A very impressive début novel and one I would have no hesitation to recommend.

You can buy a copy of Burned and Broken here.

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The Eyes of The Accused 

Author: Mark Tilbury
Published: 15 April 2016
Reviewed: 29 July 2016
4.5 out of 5 Stars
I received a copy of this book from Booklover Catlady Publicity in return for a fair and honest review


The second in The Ben Whittle Investigation series of psychological thrillers with occasional flashes of dark humour. Best enjoyed after reading The Revelation Room.

Fresh from the horrors of the Revelation Room, private investigators Ben and Maddie are plunged into a disturbing world of terror as they search for missing pregnant girl, Hannah Heath. Drawn to Frank Crowley, an original suspect in Hannah’s disappearance, Maddie is about to learn the true meaning of evil. As she gets close to Crowley, in an effort to get him to open up, she soon learns all is not what it seems. Crowley is just a small part of something unimaginable. Something so terrible and deranged, it defies reason. After Maddie disappears, Ben is left in a desperate race against time to find her and uncover the truth.

My Thoughts & Review:
This is the second book in the Ben Whittle series, and I would thoroughly recommend checking out the first book The Revelation Room.  However, this book can be read as a standalone, there are details that link back to the first book but nothing that would impact on this story and leave you feeling like you’ve missed something.
Ben Whittle and Maddie White are Private Investigators working for Ben’s father who owns the Private Investigation company.  Having been hired to find a missing woman named Hannah, who happens to be pregnant and due to give birth soon they embark upon an investigation that will prove to be dangerous for all involved, and when Maddie goes missing Ben knows he must do everything he can to find both women before it’s too late.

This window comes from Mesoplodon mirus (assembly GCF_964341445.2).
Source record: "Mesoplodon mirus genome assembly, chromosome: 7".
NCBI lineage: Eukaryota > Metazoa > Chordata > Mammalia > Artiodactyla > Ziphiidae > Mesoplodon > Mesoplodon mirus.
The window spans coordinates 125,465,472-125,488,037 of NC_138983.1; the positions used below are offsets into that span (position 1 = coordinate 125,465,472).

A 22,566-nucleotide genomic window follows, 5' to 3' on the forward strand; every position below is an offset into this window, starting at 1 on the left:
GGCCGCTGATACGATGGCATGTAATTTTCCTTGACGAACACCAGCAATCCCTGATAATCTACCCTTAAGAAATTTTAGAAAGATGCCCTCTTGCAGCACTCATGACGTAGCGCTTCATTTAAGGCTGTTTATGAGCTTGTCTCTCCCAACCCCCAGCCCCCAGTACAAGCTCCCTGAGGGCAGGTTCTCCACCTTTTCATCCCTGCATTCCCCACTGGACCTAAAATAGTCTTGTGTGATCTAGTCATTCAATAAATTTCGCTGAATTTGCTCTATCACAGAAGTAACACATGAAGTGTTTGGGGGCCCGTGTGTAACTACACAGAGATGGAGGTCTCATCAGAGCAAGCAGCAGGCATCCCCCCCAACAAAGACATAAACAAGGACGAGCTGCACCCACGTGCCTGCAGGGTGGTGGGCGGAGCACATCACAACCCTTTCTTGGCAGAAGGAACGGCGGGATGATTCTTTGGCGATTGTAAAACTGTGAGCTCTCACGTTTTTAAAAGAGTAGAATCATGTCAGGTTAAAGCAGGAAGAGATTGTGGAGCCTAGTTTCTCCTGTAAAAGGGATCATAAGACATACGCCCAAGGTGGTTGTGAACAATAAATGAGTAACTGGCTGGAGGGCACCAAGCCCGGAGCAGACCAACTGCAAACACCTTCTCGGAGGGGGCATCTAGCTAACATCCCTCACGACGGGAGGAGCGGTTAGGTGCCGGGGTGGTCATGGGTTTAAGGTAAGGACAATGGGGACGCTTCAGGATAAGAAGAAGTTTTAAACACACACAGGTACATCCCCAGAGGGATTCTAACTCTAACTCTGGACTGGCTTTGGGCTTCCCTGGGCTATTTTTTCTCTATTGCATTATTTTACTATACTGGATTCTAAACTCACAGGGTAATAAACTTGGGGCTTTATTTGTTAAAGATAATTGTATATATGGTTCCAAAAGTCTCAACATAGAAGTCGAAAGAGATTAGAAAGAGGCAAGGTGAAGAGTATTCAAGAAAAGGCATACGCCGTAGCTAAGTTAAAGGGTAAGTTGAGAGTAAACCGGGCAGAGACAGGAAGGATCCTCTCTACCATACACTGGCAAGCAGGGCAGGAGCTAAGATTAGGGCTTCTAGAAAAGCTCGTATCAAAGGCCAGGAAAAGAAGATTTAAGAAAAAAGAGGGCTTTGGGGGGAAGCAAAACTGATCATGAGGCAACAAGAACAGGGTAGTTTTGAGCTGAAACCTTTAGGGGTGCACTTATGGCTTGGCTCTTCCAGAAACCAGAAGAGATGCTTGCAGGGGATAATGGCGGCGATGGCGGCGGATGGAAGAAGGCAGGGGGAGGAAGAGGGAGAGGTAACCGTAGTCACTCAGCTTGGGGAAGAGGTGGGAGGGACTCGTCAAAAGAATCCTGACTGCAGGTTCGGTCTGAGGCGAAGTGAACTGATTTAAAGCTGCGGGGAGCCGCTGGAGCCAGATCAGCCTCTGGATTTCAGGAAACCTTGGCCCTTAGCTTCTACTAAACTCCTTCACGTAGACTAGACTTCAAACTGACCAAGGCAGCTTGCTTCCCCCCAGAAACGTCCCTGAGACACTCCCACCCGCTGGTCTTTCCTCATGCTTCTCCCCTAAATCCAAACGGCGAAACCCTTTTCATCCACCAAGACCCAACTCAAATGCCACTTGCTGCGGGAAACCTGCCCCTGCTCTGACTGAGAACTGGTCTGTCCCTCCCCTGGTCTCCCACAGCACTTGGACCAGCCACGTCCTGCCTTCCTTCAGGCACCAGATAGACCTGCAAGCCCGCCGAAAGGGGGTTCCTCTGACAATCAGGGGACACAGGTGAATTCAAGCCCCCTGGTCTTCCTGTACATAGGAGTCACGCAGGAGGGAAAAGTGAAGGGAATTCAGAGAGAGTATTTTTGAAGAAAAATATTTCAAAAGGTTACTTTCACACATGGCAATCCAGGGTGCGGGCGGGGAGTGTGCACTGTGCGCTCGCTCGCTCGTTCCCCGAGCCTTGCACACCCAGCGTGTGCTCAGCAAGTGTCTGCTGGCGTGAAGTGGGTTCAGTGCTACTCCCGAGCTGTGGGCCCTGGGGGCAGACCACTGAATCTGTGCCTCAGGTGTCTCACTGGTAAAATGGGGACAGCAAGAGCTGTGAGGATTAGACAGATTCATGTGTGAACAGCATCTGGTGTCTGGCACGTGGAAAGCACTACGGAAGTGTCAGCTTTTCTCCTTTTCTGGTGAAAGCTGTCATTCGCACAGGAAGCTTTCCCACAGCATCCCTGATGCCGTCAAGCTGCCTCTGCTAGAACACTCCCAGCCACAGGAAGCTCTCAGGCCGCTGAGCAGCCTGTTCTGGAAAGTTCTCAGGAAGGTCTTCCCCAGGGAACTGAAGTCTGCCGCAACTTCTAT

From the very first chapter the reader is hooked, the intensity of the terror and writing style really grab your attention and ensure you are sucked in for the duration of the story.  The narration from Hannah is exceptionally well written, dark and intense, her desperation really comes through, it’s hard not to feel some horror at how she’s been kept.  
The storyline well paced, I felt that it kept my attention throughout, combined with fantastic characters I really struggled to put this one down at bedtime!  The dark humour interjected into this was a thing of greatness, Mark Tilbury shows a brilliant sense of humour through his writing, it adds an extra something to his characters and really brings them alive.
I will definitely be looking out for more from this author, his writing style really appeals to me, the characters are great and I cannot wait to see where he takes them next.
Many thanks to Booklover Catlady Publicity for this cracking read!
You can buy a copy of Eyes of the Accused here 

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Author: A.L. Bird
Published: 4 April 2016
Reviewed: 29 July 2016
4 out of 5 Stars
 Copy supplied by Carina UK in return for an honest review


The greatest bond. The darkest betrayal.

Susan wakes up alone in a room she doesn’t recognise, with no memory of how she got there. She only knows that she is trapped, and her daughter is missing.